"I thought you were from Iran," Marc piped in. He pronounced it "Eye-ran," and I was tempted to ask him where he ran to, but I stayed quiet because I wanted him to like me.
"Hostage-taker," Sean yelled, and he and Marc and the rest of the pack ran off screaming and laughing.
The Sunday following that Girl Scout meeting, I attended church with Mrs. Goodwright and her family. I had seen enough television shows to know how to dress for church. On the eve of what I viewed as my conversion to normal, I went through my closet and selected a pretty brown dress, one that my mother said matched the color of my eyes. The dress looked like it could use a good ironing, but I was too small to use an iron by myself, and I didn't want to ask my mother for help, lest she start asking too many questions about where I was headed the next day. I had managed to hide my conversion fever from my parents, who thought I would be attending a regular Girl Scout gathering that Sunday.
I was nervous as I rode in the Goodwrights' car that morning on the way to church. I didn't know anything about church besides what I had seen on TV, and from what I had seen, there was a lot of chanting and standing and kneeling going on, and I realized I had no idea what to chant, when to stand, or when to kneel.
That day, as I sat uncomfortably in the crowded pew, taking note of the fact that I was the darkest person in the room, it dawned on me that I didn't belong there. The adults sitting around me looked uptight and somber, as if God Himself were about to descend at any moment and strike them dead. The children, including a few of the popular kids from my school, looked bored and fidgety. I was surprised that they weren't off doing something cool or glamorous on a Sunday. On top of that, I had no idea what the minister was talking about. He used words I knew like God and Jesus and hell and sin, but his sentences was indecipherable to me. I couldn't even see him from where I was seated. All I could see when I looked toward the pulpit were the heads and backs of the adults sitting in the rows in front of me.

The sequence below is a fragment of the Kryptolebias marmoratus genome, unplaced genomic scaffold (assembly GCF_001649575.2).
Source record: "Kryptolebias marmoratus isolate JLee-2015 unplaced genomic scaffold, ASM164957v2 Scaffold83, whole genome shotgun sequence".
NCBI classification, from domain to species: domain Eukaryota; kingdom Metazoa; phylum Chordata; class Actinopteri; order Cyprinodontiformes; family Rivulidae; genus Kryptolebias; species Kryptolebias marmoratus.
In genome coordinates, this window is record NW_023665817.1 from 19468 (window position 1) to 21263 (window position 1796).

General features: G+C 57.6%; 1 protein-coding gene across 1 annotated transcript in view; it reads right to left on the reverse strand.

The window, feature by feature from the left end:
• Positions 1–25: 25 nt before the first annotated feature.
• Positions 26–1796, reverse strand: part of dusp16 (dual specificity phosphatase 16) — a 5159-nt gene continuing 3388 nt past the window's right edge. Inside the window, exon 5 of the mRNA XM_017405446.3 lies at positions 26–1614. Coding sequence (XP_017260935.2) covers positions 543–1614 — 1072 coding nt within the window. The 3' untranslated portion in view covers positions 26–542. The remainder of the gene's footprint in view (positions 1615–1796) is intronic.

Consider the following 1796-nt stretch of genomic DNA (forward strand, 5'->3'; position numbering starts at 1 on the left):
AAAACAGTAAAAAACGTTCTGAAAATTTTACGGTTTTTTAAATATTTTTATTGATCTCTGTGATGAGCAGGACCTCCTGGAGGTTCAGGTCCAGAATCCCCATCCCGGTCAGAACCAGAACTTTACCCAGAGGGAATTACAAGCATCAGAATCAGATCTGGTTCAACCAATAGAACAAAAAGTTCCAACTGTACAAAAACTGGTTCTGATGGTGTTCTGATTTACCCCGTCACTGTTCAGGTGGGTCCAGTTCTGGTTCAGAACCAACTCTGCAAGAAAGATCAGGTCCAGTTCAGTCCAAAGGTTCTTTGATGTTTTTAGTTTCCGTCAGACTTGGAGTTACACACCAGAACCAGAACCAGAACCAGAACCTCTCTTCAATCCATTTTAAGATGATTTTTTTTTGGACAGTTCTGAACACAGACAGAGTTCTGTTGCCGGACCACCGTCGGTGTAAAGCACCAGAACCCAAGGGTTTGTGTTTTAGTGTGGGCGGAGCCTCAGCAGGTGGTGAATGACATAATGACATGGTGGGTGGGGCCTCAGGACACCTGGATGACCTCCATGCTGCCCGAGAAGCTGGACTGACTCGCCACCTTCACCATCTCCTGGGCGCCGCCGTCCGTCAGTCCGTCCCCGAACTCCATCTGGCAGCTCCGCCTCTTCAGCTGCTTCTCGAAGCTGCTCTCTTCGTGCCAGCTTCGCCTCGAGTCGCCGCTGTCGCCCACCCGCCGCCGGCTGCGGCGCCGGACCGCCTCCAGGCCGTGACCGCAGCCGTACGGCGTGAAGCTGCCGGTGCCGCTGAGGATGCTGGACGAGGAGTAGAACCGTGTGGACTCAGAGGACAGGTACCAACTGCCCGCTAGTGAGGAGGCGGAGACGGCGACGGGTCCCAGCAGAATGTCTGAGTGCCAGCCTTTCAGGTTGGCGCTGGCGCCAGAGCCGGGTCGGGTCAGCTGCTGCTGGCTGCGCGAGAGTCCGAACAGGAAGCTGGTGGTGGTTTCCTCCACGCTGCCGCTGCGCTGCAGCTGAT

I sat there for a long time – bored, impatient, and anxious – afraid to say or do anything wrong, to be judged harshly by the nice white Christian folks sitting in earnest all around me. I wanted so much to be like them, but if it meant sitting through this every week, then I didn't think I could do it.
The best part of that day came once the church service was over. The Goodwrights and I and many of the churchgoers headed downstairs to the church basement, where plate after delectable plate of desserts had been set up on long, rectangular tables. I walked past heaps of neatly displayed brownies, cupcakes, pies, and cookies, wondering to myself if these people ate like this every Sunday. And suddenly, just like that, Christianity started to look good again.
Tissa Hami is an Iranian-American stand-up comic. She has been featured in numerous newspapers, radio, and television programs including the Washington Post, Boston Globe Sunday Magazine, BBC, PBS, NPR, and ABC. She will perform at Cobb's Comedy Club in San Francisco on Sunday, September 14th with "The Randomly Selected Comedy Tour." Visit Tissa's website at www.tissahami.com.